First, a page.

The Queen Alexandra's birdwing butterfly is a very rare species and only found in one location east of the Owen Stanley Mountains in northern Papua New Guinea. This butterfly was named after Queen Alexandra of England (1844-1925). Adult females can reach up to 3.2 inches in head and body length and their wingspans can grow up to ten inches long making this creature the largest butterfly in the world. Males are smaller and much brighter in color than females with blue and green markings and a bright yellow abdomen. Females are brown with cream spots and a cream-colored body with a red tuft of fur on the thorax.
The Queen Alexandra's birdwing butterfly is a tropical butterfly and prefers lowland coastal rainforest for its habitat. As a caterpillar, it feeds on its own eggshell immediately after hatching, then it feeds on the aristolochia plant (Aristolochia schlecteri). This plant contains a poisonous substance that when digested makes the caterpillar become distasteful to predators. Adults do not eat but only sip the nectar plants with their proboscis (long, tube-like tongue). To reproduce, these butterflies depend on the aristolochia, and it is the only plant in the area where females will lay their eggs so that the young caterpillars may feed on the leaves after hatching.
This butterfly is restricted to only a few valleys in Papua New Guinea making it susceptible to habitat loss due to agriculture, logging, and human encroachment. Also this species attracts collectors who prize this butterfly's beauty, size and coloration, resulting in capture and shipment to other countries. Since the species is listed as endangered, it is now illegal to capture and sell specimens.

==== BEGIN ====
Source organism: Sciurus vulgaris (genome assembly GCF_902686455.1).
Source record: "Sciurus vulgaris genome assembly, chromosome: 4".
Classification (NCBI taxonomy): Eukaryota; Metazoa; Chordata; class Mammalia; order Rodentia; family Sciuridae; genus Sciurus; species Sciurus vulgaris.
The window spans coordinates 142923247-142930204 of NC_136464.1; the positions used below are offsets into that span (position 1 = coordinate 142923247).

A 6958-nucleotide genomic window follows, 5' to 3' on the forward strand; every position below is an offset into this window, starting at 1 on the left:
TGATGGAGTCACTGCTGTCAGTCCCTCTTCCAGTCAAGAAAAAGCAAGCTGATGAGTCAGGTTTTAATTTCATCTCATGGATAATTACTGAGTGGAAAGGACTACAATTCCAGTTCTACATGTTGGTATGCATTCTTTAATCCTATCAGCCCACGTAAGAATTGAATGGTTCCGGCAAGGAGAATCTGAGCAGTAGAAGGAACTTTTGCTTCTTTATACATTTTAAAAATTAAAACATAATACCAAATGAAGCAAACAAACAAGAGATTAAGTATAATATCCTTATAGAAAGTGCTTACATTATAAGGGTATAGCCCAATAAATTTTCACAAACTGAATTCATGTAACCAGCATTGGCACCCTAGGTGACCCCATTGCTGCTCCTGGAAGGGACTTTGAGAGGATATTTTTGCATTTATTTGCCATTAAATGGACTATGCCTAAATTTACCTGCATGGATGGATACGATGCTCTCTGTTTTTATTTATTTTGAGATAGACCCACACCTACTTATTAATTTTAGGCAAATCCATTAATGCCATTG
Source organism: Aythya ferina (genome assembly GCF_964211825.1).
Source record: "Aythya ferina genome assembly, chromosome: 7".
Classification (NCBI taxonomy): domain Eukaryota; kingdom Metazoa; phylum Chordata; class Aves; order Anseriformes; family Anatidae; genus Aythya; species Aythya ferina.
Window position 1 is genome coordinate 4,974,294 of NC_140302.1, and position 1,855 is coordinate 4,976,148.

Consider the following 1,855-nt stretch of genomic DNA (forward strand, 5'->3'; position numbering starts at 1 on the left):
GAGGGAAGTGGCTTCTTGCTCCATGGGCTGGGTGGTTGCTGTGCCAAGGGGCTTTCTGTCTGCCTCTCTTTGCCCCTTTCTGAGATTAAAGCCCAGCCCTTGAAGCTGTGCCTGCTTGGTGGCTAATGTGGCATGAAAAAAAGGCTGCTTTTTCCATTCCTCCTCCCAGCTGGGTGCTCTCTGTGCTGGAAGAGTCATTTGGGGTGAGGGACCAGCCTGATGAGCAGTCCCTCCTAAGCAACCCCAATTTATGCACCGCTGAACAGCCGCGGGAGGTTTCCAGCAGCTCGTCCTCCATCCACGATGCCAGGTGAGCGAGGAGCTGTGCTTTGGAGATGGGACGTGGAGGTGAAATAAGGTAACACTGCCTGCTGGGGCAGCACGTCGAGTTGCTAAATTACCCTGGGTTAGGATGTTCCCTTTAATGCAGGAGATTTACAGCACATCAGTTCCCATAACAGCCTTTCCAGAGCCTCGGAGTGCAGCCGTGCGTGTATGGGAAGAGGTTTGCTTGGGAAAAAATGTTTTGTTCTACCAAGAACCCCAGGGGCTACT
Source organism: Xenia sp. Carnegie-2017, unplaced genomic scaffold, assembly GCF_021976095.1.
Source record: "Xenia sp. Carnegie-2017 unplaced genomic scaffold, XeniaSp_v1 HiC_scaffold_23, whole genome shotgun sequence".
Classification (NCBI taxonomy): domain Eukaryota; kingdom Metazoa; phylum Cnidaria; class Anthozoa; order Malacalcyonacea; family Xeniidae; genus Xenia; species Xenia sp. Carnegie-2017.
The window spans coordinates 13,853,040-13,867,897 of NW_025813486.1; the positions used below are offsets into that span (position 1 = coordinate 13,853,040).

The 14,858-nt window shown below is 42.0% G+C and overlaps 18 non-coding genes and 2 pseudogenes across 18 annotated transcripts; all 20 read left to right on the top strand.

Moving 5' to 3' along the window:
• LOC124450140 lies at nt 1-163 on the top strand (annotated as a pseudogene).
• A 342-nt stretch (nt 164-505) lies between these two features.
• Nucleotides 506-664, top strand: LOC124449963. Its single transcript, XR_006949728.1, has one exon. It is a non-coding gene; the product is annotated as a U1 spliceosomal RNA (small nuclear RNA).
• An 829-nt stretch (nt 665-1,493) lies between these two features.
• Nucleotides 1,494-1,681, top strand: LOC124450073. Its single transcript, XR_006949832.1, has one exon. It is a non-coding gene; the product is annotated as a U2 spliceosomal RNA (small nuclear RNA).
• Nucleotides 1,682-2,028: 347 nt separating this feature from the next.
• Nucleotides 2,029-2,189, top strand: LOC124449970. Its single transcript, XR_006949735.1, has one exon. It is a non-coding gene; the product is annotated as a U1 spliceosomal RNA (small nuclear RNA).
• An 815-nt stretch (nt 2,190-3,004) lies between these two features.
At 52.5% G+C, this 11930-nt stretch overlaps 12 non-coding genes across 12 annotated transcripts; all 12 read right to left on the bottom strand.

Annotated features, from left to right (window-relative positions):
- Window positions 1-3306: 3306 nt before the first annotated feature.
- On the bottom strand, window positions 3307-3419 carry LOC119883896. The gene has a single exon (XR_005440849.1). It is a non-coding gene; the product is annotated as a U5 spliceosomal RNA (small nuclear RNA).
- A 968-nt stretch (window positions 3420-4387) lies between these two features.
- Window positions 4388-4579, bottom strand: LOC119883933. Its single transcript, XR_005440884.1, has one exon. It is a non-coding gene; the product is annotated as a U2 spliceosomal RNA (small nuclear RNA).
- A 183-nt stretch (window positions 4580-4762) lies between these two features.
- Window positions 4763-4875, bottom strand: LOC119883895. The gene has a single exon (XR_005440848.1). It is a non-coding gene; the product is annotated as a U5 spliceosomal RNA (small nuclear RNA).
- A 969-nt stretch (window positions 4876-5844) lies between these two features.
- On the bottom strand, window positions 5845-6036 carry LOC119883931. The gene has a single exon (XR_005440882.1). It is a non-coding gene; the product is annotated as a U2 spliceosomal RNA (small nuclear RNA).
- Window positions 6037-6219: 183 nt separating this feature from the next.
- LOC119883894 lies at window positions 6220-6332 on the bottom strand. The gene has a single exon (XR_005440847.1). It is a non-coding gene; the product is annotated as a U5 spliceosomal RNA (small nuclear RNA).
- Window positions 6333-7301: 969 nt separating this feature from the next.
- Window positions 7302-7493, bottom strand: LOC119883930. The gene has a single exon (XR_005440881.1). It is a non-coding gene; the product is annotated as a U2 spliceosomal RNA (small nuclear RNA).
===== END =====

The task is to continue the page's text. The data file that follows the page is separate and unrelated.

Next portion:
Queen Alexandra's Birdwing Butterfly Facts Last Updated: May 9, 2017
To Cite This Page:
Glenn, C. R. 2006. "Earth's Endangered Creatures - Queen Alexandra's Birdwing Butterfly Facts" (Online).
Accessed 9/28/2020 at http://earthsendangered.com/profile.asp?sp=52&ID=4.
Need more Queen Alexandra's Birdwing Butterfly facts?
Eight Species Declared Extinct But May Still be Out There
1. Tasmanian Devil The Tasmanian devil is endemic to Australia. Although this species is called tiger (named for its stripes) and wolf (due to its canid-like appearance), it is not a member of the cat or wolf family. It is a member of the marsupial family. Other members of this family include kangaroos and koala bears.
The last known Tasmanian tiger died in a zoo in Hobart, Tasmania in 1936, but there have been hundreds of unconfirmed sightings, and a reserve has been set up in Southwestern Tasmania in the hopes that possible surviving individuals can have adequate habitat.